California must use the sun to reduce greenhouse gas emissions—and recognize there’s more than one way to do that

By Michael Wyatt, Special to CalMatters

Consumers need flexibility to choose what type of home best fits their needs. Homebuilders need adequate options to provide this flexibility.

That’s why we are watching how California lawmakers navigate the reduction in greenhouse gas emissions they’ve mandated and their effort to increase housing production.

Energy standards adopted by the California Energy Commission require new homes and low-rise apartment buildings to be powered by renewable energy. 

The energy commission’s 2020 requirement for a “renewable energy component” is not limited to solar panels on the roof of every new home.  Recognizing California’s goal of providing housing for all, the commission’s standards provide the homebuilder with three very different compliance design options, for a range of housing types:

  • The “For-sale” option, in which the builder installs rooftop solar and sells it to the homebuyer along with the rest of the home.
  • The “lease” option, a third-party solar provider installs solar panels on the homebuyer’s roof. The third-party solar provider would own and maintain the rooftop system, and enter into a 20-year arrangement with the homebuyer to provide a certain amount of electricity for a reduced rate. 
  • The “Community Solar” option, in which the builder complies with some or all the renewable energy mandate using solar energy produced at an off-site facility.  Unlike the previous two “rooftop options,” the energy commission must certify a community solar farm before it can be accessed by a builder.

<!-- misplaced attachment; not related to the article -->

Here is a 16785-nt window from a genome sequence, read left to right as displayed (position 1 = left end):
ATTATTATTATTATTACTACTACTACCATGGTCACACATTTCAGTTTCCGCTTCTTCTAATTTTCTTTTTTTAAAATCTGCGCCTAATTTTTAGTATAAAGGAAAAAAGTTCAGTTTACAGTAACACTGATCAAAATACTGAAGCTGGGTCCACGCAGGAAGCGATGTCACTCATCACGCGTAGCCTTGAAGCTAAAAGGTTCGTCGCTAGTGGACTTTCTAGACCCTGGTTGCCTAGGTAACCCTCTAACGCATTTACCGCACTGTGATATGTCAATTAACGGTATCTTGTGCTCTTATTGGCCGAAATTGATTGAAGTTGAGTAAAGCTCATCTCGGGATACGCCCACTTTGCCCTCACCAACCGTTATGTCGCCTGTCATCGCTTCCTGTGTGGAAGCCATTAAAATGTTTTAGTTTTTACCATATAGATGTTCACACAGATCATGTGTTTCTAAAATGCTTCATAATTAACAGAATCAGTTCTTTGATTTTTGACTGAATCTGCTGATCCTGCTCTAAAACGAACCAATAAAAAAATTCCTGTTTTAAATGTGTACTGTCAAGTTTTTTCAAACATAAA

Even though the standards were adopted almost two years ago, a fight is developing over the energy commission’s pending approval of the first community “solar farm.”

Specifically, the potential of developing a shared solar farm, rather than installing panels on individual roofs, would be made available to builders in the Sacramento Municipal Utility District territory. 

As the utility district’s Solar Share community solar program has moved forward in the energy commission’s approval process, there is significant opposition from interests who only support rooftop systems.  

While the concerns varied, the most common objection centers on the assertion that homebuilders will gravitate to the utility district’s Solar Share program due to its low-cost, and in doing so, homebuyers will not receive the full benefit of the solar system.

This is simply not the case.  

Prior to the statewide solar mandate taking effect, a very strong market existed for rooftop solar. And thanks to PG&E’s recent power shut offs and rate plans that vary according to the time of day, more consumers are seeking access to rooftop solar and home batteries.

When it comes to renewable energy, however, one-size-does-not-fit-all. In California, multifamily construction has overtaken single-family home construction. 

A three-story apartment complex may not have enough rooftop area available to meet the energy commission’s mandate. Further, housing aimed at low-income buyers may not be able to absorb the up-front cost of $10,000 associated with rooftop installation.

In these very common cases and others, homebuilders will be looking for off-site sources of renewable energy to meet the state’s new solar mandate. Availability of a community solar option will help industry deal with these design constraints while at the same time helping the state meet its greenhouse gas reduction goals.

The energy commission rightfully saw fit to allow alternatives to rooftop solar. For some consumers, solar panels on their newly constructed home is the right choice. For others, on-site or off-site solar energy is the best to fit their needs.

California’s homebuilders need a wide array of options to meet California’s diverse housing needs while meeting the requirement for a renewable energy component for all new dwellings.

As such, the California Energy Commission should approve the Sacramento Municipal Utility District’s Solar Share program at its February 20th meeting.


Michael Wyatt is California Regional President for K Hovnanian Homes, [email protected] He wrote this Commentary for CalMatters.

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